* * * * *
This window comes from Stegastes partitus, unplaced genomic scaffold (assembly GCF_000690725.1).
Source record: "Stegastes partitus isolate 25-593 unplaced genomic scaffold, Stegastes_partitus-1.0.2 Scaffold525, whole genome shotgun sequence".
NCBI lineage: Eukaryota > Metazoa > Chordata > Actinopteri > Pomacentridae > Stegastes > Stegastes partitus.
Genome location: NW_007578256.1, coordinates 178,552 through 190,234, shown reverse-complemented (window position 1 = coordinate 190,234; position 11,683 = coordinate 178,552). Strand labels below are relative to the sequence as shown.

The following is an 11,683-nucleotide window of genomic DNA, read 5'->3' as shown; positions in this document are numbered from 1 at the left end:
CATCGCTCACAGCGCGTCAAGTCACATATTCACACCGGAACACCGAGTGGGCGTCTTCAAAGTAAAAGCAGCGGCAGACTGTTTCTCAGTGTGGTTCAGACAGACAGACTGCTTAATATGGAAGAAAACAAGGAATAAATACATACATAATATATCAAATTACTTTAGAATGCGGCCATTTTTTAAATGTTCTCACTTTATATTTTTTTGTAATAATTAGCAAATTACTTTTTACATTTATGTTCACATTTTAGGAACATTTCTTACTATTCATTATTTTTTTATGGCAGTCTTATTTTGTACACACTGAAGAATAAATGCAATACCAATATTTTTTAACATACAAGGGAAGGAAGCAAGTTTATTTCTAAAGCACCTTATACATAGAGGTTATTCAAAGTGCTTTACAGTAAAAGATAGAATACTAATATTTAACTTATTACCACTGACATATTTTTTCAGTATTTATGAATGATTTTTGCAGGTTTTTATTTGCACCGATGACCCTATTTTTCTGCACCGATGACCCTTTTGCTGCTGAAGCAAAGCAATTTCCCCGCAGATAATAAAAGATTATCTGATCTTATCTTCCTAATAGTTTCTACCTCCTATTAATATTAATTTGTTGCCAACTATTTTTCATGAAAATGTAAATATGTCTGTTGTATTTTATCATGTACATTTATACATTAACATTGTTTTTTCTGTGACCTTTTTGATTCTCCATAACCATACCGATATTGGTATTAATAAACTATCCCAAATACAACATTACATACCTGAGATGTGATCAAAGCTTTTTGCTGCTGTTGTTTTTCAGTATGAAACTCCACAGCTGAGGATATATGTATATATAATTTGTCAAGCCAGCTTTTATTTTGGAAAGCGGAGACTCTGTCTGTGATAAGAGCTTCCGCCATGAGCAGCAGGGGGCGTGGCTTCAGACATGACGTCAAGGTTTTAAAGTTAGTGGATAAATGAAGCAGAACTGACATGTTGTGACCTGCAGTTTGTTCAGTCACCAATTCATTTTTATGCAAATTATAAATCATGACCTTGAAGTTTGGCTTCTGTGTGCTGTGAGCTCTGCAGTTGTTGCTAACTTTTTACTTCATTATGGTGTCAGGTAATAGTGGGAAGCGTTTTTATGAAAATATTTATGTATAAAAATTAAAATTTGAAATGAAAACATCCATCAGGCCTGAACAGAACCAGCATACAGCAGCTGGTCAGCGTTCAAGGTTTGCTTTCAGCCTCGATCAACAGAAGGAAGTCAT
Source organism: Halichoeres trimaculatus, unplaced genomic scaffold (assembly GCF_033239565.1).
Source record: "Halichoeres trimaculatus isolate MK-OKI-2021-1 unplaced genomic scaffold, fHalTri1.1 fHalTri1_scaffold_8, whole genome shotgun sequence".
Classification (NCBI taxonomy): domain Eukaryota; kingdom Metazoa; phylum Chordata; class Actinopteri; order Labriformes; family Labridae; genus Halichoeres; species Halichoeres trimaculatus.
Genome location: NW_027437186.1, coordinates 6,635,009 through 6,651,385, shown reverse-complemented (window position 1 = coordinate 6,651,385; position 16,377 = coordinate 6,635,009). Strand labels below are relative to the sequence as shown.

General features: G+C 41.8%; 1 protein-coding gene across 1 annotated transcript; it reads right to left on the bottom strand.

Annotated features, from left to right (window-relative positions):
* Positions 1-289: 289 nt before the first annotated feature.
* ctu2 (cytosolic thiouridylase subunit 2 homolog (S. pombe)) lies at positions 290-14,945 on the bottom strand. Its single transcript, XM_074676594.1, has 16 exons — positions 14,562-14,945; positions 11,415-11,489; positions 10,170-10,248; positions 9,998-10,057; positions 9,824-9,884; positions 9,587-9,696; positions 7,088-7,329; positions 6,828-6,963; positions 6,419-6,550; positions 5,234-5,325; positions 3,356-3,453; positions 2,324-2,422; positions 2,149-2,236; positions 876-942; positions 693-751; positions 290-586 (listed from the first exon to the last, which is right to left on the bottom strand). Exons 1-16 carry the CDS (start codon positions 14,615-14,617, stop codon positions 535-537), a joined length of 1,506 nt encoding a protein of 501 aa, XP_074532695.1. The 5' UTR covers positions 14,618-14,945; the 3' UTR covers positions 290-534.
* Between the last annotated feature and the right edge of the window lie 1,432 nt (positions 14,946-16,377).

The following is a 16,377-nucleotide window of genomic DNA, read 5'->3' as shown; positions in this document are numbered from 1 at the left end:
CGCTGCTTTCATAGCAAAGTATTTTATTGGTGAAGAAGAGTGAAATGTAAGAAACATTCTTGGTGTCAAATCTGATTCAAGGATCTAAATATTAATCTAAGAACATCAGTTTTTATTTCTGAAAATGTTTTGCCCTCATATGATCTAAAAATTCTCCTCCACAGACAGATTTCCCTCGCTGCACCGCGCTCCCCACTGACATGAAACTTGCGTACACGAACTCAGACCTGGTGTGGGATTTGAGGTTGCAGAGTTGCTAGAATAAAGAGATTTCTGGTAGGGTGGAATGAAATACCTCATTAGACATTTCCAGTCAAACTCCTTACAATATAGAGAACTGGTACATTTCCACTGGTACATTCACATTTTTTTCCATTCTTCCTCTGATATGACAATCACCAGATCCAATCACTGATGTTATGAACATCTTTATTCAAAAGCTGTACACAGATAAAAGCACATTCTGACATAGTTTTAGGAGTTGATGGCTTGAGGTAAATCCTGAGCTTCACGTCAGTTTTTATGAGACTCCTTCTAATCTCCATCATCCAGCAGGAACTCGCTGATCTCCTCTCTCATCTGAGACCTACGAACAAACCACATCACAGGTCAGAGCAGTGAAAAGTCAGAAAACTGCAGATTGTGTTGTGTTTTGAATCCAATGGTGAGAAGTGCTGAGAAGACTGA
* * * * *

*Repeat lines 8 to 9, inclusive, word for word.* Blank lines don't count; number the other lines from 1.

Source record: "Halichoeres trimaculatus isolate MK-OKI-2021-1 unplaced genomic scaffold, fHalTri1.1 fHalTri1_scaffold_8, whole genome shotgun sequence".
Classification (NCBI taxonomy): domain Eukaryota; kingdom Metazoa; phylum Chordata; class Actinopteri; order Labriformes; family Labridae; genus Halichoeres; species Halichoeres trimaculatus.